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1864 June 16: “Our forces captured several important and commanding positions yesterday”

June 16, 2014

Edwin Levings was in Company A of the 12th Wisconsin Infantry.  The 12th had joined the Union’s “Army of the Tennessee” on June 8, 1864, and were in the 1st Brigade, 4th Division, of General Frank P. Blair’s XVII Corps.

During June 1864, Union General William T. Sherman fought a complicated series of actions against Confederate General Joseph E. Johnston across Cobb County, Georgia, at Lost Mountain, Pine Mountain (June 14), Gilgal Church (June 15), Pine Knob (June 15), Mud Creek (June 17-19), Brushy Mountain (June 19), Noonday Creek, McAfee’s Crossroads, the Battle of Kolb’s Farm (June 22), the Battle of Kennesaw Mountain (June 27), Nickajack Creek (July 5-6), and Ruff’s Mill (July 1-4).  Fighting began on June 9, 1864, and continued for approximately a month, ending after Johnston withdrew his forces to Atlanta.

On June 14, 1864, a cannon barrage killed Confederate General Leonidas Polk on Pine Mountain. Johnston realized that they could not defend Pine Mountain and late in the day on June 14th Pine Mountain was abandoned.  On June 15, Sherman ordered a general advance because he believed that the Confederate line west of Pine Mountain was now vulnerable.

E. B. Quiner in his Military History of Wisconsin,¹ described the 12th Wisconsin’s participation in this.  “On the 15th, large masses of rebels were noticed in a piece of pine woods, in front of the position, who kept up a galling fire.  General Blair, expressing a desire to know the condition of things behind this rebel cover, twenty-five men from each of six companies of the Twelfth were detached, under Captain Maxon [sic: Maxson],² who volunteered to lead the desperate enterprise.”  Quiner’s description is very similar to Ed’s description in his letter.  At the end, Quiner adds that “General McPherson [James B. McPherson], and the division and brigade commanders, complimented Captain Maxon [sic] and his little band for their indomitable bravery in thus bearding the foe in his den, and driving a brigade out of their rifle pits, and holding the ground in face of all opposition for twenty minutes with a force of only 150 men.”

On June 16, when Edwin Levings started this letter, Sherman’s headquarters were at Big Shanty.  The original letter is in the Edwin D. Levings Papers (River Falls Mss BO), in the University Archives and Area Research Center at the University of Wisconsin-River Falls.

Near Big Shanty, GA.
June 16th, 1864

Ever Dear Parents,

                                   You are doubtless daily scanning the newspapers expecting to read of great battles and you wonder and fear of your boys are in any of them.  I have had no letter from any of you since the 7th, but I thought I would devote a few moments in penning a brief description of our operations of yesterday, though I do not expect to mail my letter today, it being so late.—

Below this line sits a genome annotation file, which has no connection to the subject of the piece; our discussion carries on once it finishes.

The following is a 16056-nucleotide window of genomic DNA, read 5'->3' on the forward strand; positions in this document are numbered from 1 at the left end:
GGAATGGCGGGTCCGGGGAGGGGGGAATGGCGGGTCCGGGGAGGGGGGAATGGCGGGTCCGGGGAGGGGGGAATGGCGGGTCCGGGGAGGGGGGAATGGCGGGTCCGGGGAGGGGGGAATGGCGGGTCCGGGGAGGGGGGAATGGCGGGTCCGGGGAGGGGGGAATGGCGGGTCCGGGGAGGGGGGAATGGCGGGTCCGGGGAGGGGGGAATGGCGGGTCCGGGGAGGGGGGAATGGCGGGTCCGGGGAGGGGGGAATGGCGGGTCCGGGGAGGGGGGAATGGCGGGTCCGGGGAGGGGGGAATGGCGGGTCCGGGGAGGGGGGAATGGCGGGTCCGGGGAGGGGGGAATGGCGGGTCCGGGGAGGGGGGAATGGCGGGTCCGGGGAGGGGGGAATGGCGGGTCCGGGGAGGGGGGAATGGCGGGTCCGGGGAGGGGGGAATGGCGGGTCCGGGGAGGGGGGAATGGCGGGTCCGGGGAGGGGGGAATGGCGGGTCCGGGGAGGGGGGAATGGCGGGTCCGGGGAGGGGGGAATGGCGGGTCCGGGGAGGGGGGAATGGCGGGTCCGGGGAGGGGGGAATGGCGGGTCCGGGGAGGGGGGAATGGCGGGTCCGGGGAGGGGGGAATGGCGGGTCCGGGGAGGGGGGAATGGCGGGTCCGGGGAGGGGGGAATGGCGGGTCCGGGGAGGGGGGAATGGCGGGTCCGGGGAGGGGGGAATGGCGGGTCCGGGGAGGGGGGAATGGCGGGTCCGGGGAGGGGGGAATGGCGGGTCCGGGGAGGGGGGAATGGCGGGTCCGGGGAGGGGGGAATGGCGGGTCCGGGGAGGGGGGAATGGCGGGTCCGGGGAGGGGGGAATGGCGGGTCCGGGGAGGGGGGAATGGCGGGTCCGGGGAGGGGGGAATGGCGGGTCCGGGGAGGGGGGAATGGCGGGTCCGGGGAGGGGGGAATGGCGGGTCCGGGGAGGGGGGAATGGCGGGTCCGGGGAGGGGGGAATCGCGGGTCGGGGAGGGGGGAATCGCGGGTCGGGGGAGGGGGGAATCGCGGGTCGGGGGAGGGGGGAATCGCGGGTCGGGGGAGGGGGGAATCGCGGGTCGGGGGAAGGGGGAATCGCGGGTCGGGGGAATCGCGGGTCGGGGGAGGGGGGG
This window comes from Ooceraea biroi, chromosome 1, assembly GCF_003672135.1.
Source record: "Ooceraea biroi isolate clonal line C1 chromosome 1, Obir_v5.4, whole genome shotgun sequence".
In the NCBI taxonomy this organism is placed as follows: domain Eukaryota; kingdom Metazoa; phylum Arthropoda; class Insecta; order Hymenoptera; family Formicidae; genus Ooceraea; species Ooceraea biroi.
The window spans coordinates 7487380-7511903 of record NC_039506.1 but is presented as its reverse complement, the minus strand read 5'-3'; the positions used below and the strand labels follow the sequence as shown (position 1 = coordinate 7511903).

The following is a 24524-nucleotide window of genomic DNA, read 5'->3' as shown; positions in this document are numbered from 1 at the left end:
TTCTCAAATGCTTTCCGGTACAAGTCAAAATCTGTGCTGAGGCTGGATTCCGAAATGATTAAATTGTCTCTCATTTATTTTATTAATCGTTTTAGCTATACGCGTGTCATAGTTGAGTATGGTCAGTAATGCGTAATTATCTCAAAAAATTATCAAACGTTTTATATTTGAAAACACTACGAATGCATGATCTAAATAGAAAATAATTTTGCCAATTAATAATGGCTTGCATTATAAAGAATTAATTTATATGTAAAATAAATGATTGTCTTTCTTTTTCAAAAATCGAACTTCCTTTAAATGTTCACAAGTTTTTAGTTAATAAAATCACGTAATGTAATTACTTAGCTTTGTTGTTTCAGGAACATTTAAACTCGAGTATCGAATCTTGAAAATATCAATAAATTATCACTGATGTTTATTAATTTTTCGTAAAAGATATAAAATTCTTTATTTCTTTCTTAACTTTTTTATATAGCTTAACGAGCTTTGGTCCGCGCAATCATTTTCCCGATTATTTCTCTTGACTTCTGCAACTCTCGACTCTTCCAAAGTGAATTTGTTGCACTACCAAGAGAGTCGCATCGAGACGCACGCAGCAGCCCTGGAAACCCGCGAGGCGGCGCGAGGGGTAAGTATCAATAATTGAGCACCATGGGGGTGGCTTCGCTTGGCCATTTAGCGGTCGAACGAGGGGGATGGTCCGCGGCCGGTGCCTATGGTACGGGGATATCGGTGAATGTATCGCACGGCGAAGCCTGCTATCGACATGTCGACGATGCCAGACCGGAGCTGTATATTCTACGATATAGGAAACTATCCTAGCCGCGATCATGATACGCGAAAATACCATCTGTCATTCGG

I was in a hard fight about this time yesterday, (4 P.M.) but came out unhurt through the Kind Providence that shielded me.  Immediately after mailing my last letter to you the other day, the order came to the Co. to fall in to throw up breastworks on a new line some sixty rods in advance of our camp.  We worked like beavers till near dark in the edge of the wood carrying and piling up logs and rails and throwing up earth against them.  The other companies did their part in the night, we not having tools enough for all hands to use at once.  Then we moved our traps over over [sic] and slept soundly till morning, when we breakfasted and commenced fixing up comfortable shelter.  Other regiments had been fortifying and by morning we surprised the rebels with our new and formidable works.  [paragraph break added]

Our batteries shelled the rebel forts rigorously eliciting replies for the first time.  The rebels seemed to have an especial spite for our 15th Ohio Battery which is one of the best in the Corps.  Parrott and Napoleon guns; and, when they saw it bringing up more guns, opened spitefully upon it with artillery, and muskets from this skirmish line.  A part of the Ohio pieces were turned on the rebel pits and the rascals run away by the hundred.  The opportunity was not to be lost and a part of the 11th Iowa Infy. and 2 companies leaped over the works, and rushing forward, secured the pits.  Our own boys got into the pits in the woods but were almost immediately driven out by a superior force of rebels.  They rallied also in front of the Iowa boys and drove them back but the ground was soon regained and several prisoners captured.  [paragraph break added]